The Mystery of the Orange Creek

The Mystery of the Orange Creek

orange colored water in a creek

“Is this pollution?”  I received this photo, taken at 1PM on March 24, from Ames High School student Oskar Niesen.  I met Oskar and other students in Mr. Todd’s environmental science classes for the first time in February, when we talked in the classroom about issues and solutions in Iowa waterways.  The class was interested in testing water quality, so I met them again at the creek on March 22 and showed them how.

Let’s call the site of the incident “Ames High Creek.”  It joins Ioway Creek near the disk golf course and originates with a 60 inch storm sewer pipe near the Richard Pohl Memorial Preserve (Ames High Prairie).  The pipe drains several neighborhoods in north Ames (including mine) that were built before modern development ordinances requiring detention ponds.  I’ve taken video of the torrent of water that comes out of the storm sewer after a heavy rain, and have seen the bank erosion it causes.  I’ve also tested the water after rains and found high levels of bacteria, sediment and phosphorus levels in this creek during heavy rains.  If people don’t pick up their trash, pet waste, or yard waste, there’s nothing to stop it from washing into to the creek.  So I was prepared to answer “yes, the orange-brown color must be pollution.”

Later that evening, I visited the site and chatted with Jake Moore and Liz Calhoun with the City’s stormwater program.  If someone had let muddy water wash off a construction site, or someone was pouring chemicals down the storm sewer, this would violate city ordinances and they would be the people to check up on it.  But the timing wasn’t consistent with construction site runoff.  There hadn’t been more than trace rain since Tuesday March 22nd.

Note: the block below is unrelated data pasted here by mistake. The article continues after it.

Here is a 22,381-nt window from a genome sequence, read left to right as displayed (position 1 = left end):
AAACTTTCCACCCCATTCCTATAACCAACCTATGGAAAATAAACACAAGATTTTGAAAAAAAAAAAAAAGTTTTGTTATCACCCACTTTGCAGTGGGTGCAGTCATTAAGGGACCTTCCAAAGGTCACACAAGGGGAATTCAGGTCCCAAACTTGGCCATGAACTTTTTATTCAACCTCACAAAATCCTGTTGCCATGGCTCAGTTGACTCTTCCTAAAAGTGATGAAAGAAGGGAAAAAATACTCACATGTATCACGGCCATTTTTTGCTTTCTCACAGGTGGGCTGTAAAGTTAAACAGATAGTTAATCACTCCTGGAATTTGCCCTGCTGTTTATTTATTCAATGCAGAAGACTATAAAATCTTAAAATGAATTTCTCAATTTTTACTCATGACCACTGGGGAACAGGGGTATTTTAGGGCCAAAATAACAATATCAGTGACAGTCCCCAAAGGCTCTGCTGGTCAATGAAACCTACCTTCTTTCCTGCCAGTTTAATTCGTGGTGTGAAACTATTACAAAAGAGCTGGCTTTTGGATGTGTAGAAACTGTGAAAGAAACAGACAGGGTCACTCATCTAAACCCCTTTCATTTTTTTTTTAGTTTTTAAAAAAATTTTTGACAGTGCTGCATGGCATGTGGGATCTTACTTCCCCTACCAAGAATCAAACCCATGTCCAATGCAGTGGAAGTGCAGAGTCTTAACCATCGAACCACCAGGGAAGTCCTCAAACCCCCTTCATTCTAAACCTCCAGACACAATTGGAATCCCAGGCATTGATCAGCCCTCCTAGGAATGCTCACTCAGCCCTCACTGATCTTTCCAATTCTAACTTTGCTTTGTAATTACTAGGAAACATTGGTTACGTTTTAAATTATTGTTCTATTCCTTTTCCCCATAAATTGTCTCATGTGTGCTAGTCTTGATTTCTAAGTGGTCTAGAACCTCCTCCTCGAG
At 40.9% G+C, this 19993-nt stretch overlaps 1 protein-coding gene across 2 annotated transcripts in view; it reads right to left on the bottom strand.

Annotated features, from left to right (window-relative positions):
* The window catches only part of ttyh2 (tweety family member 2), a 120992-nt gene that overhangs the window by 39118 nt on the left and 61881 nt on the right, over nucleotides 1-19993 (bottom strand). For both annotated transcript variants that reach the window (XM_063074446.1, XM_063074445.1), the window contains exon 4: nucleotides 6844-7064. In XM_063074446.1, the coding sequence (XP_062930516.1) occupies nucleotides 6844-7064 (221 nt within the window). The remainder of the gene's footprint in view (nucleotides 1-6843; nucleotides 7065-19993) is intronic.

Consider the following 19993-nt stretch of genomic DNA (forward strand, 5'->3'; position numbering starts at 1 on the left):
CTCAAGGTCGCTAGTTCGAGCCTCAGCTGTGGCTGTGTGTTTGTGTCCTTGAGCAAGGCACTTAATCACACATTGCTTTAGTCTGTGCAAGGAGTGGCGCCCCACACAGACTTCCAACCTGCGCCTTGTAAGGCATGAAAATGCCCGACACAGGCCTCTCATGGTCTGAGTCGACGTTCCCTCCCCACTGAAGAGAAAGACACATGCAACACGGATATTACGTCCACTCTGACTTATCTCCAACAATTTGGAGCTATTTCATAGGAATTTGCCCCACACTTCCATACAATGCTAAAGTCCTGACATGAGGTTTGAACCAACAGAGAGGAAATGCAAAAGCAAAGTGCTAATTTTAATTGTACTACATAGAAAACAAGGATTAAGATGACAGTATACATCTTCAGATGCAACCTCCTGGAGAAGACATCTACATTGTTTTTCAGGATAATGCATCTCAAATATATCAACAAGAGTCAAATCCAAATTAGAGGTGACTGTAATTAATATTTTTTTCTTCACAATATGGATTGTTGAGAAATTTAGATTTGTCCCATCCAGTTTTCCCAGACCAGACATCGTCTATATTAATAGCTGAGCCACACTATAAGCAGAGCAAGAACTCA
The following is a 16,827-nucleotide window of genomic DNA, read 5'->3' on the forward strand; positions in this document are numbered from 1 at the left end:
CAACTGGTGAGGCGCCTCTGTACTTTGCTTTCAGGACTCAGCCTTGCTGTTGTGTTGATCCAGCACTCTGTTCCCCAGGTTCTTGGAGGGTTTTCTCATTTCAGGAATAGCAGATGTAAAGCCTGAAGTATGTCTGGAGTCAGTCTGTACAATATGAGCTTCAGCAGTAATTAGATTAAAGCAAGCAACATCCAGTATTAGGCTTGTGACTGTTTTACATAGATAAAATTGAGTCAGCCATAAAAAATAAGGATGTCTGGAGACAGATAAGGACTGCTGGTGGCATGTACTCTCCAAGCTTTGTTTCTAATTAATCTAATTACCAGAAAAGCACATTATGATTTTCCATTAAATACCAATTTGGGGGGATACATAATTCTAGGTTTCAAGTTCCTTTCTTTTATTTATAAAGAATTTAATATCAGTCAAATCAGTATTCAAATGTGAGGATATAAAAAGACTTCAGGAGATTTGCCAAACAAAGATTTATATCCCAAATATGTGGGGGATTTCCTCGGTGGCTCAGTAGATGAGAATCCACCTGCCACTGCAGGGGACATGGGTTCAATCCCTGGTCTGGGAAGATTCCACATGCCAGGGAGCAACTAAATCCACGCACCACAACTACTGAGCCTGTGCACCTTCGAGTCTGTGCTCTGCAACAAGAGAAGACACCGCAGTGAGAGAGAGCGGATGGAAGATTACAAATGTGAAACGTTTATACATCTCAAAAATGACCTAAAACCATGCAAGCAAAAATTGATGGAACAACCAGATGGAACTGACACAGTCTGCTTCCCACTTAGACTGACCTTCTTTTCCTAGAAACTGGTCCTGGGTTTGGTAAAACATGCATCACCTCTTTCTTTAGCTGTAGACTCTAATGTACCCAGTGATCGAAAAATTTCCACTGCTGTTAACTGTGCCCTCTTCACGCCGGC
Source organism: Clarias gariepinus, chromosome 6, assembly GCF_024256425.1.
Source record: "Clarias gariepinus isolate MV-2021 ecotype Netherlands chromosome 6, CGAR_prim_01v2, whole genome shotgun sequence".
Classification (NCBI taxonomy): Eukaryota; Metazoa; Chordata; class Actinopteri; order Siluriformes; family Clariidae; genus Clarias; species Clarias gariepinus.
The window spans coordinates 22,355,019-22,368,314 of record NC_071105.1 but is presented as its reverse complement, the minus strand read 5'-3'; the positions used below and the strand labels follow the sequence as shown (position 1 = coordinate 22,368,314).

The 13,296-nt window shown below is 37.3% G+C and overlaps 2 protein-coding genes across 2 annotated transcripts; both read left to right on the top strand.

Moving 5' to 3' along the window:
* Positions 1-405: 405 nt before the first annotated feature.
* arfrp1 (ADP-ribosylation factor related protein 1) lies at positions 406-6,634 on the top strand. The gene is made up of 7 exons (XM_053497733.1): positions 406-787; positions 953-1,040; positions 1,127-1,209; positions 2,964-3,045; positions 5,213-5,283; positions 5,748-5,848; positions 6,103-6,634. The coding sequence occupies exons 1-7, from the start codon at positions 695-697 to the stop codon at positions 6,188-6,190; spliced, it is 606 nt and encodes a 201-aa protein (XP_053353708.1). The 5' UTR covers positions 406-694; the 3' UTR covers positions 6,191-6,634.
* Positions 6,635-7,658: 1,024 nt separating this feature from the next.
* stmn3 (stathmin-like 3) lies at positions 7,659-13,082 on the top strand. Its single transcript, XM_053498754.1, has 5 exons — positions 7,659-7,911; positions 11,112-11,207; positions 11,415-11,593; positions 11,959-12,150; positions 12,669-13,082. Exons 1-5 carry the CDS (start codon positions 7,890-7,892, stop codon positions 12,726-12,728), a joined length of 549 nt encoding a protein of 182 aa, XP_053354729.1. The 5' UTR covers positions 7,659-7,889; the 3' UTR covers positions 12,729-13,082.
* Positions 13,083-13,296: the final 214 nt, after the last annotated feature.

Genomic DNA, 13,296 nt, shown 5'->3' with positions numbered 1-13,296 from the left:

orange stain at water's edge

 Oskar had talked with a geology professor at Iowa State (Dr. Elizabeth Swanner) and suggested another possibility: iron oxide (rust), perhaps formed by naturally occurring bacteria.  As Oskar explained “there are generally 3 types of iron oxide formations. One is a stain that we see now, the second is called flocculent iron which is a cloud that I saw then, the third is an iridescent film on the top.  Bacteria tend to form all three.” At 5:00 on March 24, when I followed up on Oskar’s tip, the water had cleared up and there was no iridescent film, but there was stain on the rocks and at the water’s edge all the way up to the storm sewer outlet.

water flushed from hydrant

Hydrant flushing is done every year with the express purpose of flushing out iron oxide and other mineral deposits that can clog water mains.  Liz Calhoun confirmed that crews flushed hydrants in neighborhoods connected to this storm sewer on March 24.  A little rust in water can stain laundry but is harmless to people and fish.  A release of drinking water can kill fish if it causes a sudden temperature change (this happened last summer when a water main broke) but in this case, we think there’s nothing to worry about.  Mystery solved!  The only thing more gratifying than working with curious young people and helpful colleagues is a happy ending for water quality!